The Bayeux Tapestry tells one of the most famous stories in British history – that of the Norman Conquest of England in 1066. The vivid scenes on the Tapestry depict the events leading up to and including the Battle of Hastings and is one of Europe’s greatest treasures.
The story of the long life of the tapestry, incidentally its not technically a tapestry but an embroidery, is every bit as exciting as an action movie script. It has survived revolution, war, clumsy restorations and even ‘kidnapping’ and has been threatened with destruction at every turn of these events. So how has it survived for nearly 1,000 years?
Some Reasons for Its Survival
Location, Location, Location
The Bayeux Tapestry has survived due to an extremely fortunate set of circumstances.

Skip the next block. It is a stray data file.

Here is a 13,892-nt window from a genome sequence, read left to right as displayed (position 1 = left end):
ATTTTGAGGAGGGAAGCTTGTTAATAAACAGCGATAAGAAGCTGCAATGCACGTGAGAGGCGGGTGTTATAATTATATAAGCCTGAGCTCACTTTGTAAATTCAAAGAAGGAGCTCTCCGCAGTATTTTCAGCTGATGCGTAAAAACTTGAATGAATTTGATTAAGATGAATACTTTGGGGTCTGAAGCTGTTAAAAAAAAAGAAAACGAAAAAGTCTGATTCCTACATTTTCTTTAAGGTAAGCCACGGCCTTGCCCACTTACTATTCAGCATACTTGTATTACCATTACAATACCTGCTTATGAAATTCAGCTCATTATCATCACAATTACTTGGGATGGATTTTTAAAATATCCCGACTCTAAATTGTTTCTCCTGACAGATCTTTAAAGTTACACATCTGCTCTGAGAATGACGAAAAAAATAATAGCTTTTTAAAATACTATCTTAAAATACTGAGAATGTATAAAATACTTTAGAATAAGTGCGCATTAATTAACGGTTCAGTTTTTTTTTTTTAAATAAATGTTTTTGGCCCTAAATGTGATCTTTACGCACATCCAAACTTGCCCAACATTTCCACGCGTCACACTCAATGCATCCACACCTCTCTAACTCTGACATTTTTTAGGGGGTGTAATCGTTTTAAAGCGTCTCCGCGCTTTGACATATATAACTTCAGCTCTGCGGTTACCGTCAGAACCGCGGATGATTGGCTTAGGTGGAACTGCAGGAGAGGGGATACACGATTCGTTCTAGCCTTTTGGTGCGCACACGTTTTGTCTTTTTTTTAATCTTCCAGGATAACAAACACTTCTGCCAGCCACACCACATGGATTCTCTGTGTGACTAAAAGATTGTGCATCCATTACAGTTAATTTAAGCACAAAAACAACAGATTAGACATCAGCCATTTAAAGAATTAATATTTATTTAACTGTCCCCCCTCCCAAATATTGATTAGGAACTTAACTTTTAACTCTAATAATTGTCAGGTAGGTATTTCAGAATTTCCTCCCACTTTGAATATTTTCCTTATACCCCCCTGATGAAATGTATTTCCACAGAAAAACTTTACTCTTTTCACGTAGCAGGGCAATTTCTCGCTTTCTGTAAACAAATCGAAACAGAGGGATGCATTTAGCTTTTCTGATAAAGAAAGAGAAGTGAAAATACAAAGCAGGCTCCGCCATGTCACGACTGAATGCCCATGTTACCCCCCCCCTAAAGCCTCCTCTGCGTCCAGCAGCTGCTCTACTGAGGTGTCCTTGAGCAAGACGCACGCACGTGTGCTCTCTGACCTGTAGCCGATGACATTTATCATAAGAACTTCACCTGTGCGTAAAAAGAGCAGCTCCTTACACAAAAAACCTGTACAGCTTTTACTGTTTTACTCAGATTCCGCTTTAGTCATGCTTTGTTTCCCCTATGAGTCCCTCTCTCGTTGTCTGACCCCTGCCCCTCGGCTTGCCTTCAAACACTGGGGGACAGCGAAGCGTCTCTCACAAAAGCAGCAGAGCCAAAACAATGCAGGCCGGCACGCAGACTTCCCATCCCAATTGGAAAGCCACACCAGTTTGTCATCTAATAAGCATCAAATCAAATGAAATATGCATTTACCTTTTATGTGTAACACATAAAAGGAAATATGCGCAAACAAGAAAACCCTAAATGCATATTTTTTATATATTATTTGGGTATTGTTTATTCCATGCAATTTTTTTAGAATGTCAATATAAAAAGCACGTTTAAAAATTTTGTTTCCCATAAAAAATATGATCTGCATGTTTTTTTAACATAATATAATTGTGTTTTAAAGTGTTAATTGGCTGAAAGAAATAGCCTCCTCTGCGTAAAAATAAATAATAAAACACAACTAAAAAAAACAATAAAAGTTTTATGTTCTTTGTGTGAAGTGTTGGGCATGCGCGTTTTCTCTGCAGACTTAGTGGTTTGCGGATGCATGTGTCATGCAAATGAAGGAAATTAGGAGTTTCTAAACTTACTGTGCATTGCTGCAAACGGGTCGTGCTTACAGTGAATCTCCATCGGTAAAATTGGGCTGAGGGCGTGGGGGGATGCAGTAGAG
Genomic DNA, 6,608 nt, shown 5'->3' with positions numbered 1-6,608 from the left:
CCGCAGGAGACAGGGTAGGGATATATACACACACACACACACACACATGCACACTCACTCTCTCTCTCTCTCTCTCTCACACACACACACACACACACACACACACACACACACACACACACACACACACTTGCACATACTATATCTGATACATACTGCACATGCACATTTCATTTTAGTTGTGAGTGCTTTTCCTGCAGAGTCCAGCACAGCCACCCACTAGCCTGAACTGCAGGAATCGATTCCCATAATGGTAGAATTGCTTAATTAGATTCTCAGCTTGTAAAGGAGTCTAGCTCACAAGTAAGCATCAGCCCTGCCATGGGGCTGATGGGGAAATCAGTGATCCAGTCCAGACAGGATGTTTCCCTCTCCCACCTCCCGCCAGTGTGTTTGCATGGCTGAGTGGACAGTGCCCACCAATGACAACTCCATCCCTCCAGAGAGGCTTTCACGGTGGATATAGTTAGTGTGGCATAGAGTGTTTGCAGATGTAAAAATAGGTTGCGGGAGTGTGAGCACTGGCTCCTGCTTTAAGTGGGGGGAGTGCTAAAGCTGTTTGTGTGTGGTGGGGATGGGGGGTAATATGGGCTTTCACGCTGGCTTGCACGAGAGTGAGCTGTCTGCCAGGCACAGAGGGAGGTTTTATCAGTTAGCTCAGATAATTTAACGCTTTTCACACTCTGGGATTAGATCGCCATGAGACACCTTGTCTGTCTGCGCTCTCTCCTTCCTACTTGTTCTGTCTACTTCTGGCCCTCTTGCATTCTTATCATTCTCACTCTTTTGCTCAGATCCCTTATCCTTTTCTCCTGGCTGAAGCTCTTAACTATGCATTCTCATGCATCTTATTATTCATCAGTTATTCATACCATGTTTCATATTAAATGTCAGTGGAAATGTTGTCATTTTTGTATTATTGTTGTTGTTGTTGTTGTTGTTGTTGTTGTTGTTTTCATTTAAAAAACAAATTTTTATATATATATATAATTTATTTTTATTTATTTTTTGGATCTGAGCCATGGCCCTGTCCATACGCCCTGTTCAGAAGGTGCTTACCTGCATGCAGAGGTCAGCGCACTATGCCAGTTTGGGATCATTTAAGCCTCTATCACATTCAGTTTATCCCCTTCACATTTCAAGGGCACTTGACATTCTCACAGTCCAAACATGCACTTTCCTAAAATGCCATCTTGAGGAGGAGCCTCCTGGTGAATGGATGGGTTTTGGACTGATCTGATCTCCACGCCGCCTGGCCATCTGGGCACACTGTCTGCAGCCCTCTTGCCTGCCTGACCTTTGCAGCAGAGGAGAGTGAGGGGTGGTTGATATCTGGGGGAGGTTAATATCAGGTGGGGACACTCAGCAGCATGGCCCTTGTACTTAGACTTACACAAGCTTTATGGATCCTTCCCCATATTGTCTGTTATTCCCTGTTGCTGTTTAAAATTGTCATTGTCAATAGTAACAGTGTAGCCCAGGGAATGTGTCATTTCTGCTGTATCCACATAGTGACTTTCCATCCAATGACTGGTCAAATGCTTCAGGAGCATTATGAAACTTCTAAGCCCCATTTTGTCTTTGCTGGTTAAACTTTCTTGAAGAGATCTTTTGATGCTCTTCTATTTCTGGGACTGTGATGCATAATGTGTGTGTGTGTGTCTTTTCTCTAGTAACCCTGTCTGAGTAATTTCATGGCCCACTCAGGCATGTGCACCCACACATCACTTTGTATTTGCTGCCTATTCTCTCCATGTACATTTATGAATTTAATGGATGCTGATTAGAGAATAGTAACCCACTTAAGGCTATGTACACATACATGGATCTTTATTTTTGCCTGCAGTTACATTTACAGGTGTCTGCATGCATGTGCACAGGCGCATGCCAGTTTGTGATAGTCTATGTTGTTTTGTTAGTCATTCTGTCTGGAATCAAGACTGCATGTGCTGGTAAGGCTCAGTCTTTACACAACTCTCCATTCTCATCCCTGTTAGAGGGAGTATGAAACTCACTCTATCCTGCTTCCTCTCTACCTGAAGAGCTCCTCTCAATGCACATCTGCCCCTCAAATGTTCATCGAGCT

Although we do not know how or when the hanging arrived at Bayeux Cathedral, the fact that it did is an important part of its survival story. Stored in a religious setting and given special status, the tapestry was likely displayed only occasionally. As such it was handled less frequently than other hangings that would have adorned secular buildings, meaning there was less opportunity for damage, loss or destruction.
the brief airing evaporated any residual damp … gentle shaking helped shed those threatening larvae
The annual display of the Tapestry carried on unquestioned for decades. The clergy and the citizens of Bayeux barely appreciated its subject matter, but the brief airing evaporated any residual damp, and a gentle shaking helped shed those threatening larvae that had resisted the winter cold or pungent cedar fumes. It was not until the early 18th century that this peaceful routine came under the scrutiny.
Surviving the Roller Coaster of History